I just peeled off my sweat-soaked mask and kicked off my mud-caked hiking boots upon returning from a 2-week expedition through Guatemala, exploring some of the “lost kingdoms” of the ancient Maya world with Bella Guatemala Travel. One of the highlights of the tour, which is, as aptly advertised, called “The Lost Kingdoms of the Maya” tour, was an adventurous visit to the remote jungle region of Petén in the northern part of the country to explore the Pre-Classic site of El Mirador, the largest Mayan archaeological site ever discovered. Accessible only via helicopter or a mud-slushing 3-day trek through an uber-dense forest, which is home to the feared fer-de-lance snake and the highest population of jaguars in Central America (I took the helicopter), El Mirador was one of the earliest and most powerful of the ancient Maya city-states, dating back to over 700 BCE. Pictured here is La Danta pyramid, the tallest pyramid in the Americas (230 ft). It is part of the most massive Mayan complex ever built, and one of the largest manmade structures of the entire ancient world (even larger in volume than the great Egyptian pyramid of Giza). Construction of La Danta dates back to 300 BCE. Though most of it is still buried beneath the jungle, El Mirador is one of the most significant discoveries ever made throughout the Maya world. Recent discoveries that researchers are making here are forcing archaeologists to rethink Maya chronology and rewrite chapters in the history books of these fascinating “Lost Kingdoms”.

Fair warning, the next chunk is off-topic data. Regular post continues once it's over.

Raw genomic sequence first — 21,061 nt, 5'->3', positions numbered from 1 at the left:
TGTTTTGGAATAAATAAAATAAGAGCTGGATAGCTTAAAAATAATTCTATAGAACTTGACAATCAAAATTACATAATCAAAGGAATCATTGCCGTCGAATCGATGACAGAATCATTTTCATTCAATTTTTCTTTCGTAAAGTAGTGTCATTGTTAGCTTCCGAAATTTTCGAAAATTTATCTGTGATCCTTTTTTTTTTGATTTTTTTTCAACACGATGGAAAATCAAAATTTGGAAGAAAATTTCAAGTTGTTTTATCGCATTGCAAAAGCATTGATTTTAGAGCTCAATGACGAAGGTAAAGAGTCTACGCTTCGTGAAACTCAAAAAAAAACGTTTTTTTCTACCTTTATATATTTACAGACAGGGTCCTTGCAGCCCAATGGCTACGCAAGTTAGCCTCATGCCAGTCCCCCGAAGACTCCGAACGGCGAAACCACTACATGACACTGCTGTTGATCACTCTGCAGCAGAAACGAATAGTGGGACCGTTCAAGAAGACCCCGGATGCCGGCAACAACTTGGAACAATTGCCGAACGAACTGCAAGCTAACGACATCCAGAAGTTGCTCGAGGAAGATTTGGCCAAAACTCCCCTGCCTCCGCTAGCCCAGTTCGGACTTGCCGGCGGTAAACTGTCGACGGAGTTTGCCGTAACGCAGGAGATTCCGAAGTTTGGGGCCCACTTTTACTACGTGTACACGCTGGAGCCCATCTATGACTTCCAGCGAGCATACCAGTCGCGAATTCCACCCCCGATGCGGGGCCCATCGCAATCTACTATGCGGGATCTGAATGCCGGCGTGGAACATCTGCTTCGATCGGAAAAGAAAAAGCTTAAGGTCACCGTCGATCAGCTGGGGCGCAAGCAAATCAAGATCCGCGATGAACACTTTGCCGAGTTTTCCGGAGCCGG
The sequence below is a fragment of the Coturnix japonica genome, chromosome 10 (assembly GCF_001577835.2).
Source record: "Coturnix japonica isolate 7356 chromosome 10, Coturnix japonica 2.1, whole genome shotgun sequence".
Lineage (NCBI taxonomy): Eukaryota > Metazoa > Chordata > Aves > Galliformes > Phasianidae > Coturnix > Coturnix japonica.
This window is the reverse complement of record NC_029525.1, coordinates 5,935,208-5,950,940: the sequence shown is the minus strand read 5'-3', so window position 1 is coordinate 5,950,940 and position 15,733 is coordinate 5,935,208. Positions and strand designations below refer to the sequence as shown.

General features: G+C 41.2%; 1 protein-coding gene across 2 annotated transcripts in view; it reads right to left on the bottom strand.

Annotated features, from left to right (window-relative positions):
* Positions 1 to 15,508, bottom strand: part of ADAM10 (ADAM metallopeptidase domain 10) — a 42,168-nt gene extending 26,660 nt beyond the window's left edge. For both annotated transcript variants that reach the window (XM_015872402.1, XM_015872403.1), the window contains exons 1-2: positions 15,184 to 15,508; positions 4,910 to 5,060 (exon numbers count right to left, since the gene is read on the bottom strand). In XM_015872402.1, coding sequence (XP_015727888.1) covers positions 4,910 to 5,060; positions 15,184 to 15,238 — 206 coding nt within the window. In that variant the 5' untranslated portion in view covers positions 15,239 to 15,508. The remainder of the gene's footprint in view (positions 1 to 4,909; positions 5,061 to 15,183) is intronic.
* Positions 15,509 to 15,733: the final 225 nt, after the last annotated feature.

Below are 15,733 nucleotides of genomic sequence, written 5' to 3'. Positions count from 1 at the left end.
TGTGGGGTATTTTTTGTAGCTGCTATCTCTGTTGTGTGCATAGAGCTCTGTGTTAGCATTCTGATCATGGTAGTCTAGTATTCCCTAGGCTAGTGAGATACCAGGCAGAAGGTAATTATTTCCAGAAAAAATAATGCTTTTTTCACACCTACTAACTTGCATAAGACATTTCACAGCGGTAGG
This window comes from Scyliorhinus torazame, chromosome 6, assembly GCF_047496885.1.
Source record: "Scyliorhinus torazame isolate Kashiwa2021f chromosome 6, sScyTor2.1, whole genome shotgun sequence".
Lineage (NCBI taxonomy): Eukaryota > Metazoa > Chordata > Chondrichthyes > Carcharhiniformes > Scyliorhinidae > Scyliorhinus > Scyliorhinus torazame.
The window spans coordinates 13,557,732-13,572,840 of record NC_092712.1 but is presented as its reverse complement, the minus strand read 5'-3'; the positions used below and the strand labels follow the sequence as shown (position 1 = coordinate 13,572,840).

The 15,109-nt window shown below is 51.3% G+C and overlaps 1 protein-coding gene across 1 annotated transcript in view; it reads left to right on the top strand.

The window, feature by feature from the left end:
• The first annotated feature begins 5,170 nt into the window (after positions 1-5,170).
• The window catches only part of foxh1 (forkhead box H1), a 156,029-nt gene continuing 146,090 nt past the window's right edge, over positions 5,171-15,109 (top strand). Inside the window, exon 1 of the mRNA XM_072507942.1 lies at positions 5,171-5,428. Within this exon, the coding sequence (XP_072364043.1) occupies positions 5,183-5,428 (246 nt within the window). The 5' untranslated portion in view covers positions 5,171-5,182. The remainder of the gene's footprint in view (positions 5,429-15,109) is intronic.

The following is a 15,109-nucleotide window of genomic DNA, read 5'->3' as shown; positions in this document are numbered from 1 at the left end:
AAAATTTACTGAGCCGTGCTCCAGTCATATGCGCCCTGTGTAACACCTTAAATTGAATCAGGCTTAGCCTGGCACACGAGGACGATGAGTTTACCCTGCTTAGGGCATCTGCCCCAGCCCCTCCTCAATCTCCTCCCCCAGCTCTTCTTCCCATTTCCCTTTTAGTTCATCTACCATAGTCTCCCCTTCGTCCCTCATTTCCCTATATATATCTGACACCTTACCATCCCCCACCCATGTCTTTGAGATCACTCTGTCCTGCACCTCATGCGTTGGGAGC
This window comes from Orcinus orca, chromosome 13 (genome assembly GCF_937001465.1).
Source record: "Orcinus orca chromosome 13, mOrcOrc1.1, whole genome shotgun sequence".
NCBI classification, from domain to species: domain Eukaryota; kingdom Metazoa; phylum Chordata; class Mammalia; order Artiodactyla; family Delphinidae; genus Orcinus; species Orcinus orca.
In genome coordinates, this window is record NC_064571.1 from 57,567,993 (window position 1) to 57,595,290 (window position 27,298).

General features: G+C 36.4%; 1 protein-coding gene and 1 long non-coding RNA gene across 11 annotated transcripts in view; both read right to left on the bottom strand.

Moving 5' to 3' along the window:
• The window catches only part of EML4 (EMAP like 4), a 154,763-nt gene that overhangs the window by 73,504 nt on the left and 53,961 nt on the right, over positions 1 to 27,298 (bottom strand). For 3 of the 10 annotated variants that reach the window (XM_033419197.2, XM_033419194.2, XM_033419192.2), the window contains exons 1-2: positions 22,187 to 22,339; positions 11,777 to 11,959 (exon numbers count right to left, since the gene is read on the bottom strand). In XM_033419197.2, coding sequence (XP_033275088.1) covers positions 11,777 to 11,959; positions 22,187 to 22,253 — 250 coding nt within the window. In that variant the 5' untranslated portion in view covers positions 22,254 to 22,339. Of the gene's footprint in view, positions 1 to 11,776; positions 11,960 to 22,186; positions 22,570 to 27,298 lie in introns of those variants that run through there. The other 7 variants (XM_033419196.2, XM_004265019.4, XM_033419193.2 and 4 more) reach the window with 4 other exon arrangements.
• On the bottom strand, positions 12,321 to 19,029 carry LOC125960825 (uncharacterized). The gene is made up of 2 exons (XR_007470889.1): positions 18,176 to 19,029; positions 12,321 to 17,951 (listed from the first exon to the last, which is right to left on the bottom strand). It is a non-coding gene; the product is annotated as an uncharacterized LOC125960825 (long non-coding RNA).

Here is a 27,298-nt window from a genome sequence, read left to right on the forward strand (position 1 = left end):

Stay tuned for more about my recent adventures with Bella Guatemala Travel!